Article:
This essay explores the differences and purpose behind criminal and civil law. First it is useful to define what is meant by the term law. Law could be defined as “a set of rules to encourage a more peaceful society”. In other words, law regulates and protects society by defining undesirable behaviour and providing a framework of punishment.
As a society we accept some acts are undesirable and the state enforces a system of laws to identify and punish these. This is the system of criminal law. In this way laws define our rights and responsibilities to society. As individuals and organisations we can also use the system of civil laws to assert our rights and force others to act responsibly.
Civil and criminal law differ in many respects, for example the courts where the cases are heard, the language used to describe the participants, the burden of proof and the punishments which might follow. While criminal law is the tool or instrument of the state, with cases prosecuted by the state and the guilty punished by the state, civil law allows individuals, companies or organisations to settle disputes and conflicts.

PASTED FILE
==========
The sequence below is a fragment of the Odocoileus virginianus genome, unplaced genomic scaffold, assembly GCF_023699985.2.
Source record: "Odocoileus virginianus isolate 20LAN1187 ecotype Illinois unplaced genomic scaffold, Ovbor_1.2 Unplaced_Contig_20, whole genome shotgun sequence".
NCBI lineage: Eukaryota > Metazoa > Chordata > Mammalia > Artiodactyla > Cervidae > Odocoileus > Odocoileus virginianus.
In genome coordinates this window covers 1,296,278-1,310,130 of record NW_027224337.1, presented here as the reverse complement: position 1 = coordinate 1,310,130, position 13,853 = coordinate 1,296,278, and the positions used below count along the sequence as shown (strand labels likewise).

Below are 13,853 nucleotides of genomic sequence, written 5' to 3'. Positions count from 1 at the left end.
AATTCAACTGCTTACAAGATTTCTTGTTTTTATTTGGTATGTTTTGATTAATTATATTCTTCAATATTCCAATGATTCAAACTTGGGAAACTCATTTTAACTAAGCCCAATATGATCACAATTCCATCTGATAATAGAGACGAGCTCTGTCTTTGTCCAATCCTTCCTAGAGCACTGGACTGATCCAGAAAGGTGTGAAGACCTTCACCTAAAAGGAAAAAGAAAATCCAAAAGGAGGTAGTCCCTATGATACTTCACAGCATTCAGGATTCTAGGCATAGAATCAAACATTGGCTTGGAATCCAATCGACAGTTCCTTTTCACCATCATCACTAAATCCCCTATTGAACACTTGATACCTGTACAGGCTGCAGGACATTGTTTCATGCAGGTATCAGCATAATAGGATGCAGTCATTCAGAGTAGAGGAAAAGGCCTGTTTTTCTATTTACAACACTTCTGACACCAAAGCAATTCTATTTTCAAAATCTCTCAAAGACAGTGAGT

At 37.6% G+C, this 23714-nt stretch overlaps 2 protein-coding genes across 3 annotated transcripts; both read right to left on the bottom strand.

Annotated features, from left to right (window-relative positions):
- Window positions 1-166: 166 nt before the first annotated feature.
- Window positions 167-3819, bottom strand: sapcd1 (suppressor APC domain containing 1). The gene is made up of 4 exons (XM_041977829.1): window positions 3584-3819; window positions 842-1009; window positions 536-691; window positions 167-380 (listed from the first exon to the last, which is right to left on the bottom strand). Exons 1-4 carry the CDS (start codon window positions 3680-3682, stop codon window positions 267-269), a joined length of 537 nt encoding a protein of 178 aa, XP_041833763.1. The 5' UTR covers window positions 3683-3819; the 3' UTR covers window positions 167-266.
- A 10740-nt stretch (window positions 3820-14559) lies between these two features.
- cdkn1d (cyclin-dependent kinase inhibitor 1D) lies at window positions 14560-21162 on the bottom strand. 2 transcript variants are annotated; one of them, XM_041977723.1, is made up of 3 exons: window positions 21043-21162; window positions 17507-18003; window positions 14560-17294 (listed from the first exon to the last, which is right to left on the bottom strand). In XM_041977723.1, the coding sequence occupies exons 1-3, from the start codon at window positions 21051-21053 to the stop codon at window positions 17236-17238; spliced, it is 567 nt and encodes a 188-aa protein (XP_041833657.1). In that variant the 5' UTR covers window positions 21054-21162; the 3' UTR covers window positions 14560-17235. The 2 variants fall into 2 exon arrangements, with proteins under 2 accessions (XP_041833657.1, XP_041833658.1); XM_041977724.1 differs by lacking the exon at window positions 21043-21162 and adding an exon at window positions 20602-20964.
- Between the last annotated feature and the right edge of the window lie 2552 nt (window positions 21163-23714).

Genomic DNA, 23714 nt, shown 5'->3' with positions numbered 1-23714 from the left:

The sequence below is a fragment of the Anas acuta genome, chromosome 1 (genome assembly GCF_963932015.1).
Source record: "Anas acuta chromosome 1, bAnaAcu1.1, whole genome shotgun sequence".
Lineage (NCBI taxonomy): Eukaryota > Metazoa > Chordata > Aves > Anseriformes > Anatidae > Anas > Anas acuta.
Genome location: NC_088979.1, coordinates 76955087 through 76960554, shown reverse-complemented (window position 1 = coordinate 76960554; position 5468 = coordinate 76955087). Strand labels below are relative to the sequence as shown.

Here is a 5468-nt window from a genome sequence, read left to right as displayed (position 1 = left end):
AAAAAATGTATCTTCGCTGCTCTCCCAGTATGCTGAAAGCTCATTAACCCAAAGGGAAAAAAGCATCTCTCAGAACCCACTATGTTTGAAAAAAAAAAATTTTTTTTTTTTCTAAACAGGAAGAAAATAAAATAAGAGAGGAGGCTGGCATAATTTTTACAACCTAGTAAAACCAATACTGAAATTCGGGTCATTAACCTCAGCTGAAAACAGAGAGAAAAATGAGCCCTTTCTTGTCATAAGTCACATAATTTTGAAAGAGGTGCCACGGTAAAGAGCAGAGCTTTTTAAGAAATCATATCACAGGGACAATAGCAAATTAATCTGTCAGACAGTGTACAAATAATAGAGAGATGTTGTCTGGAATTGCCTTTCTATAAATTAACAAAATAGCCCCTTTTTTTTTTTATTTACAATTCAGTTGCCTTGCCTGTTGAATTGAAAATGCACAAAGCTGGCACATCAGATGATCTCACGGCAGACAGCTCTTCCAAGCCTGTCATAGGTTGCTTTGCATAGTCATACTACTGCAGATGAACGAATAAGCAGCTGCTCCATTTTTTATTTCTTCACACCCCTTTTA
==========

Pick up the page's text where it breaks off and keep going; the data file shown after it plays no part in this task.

While the system of civil law is administered by the state it is not generally the state which initiates proceedings. Civil courts provide the apparatus for the public to assert their rights. An example is Miller v Jackson  QB 966. Mr & Mrs Miller, the claimants or plaintiffs, argued that cricket balls from the neighbouring club spoiled the enjoyment of their garden. The cricket club had not committed a crime but the Millers asked the court to balance the competing rights of club and residents and decide whether the right to play cricket was less or more important than the Miller’s right to enjoy their garden.
While criminal and civil laws are different, the process used to create them is essentially the same. Historically law was the result of custom, tradition and common sense. By 1250 these laws of England had been compiled and...
References: Miller v Jackson  QB 966
Abortion Act 1967
Health and Safety at Work etc. Act 1974
Working Time Directive 93/104/EC
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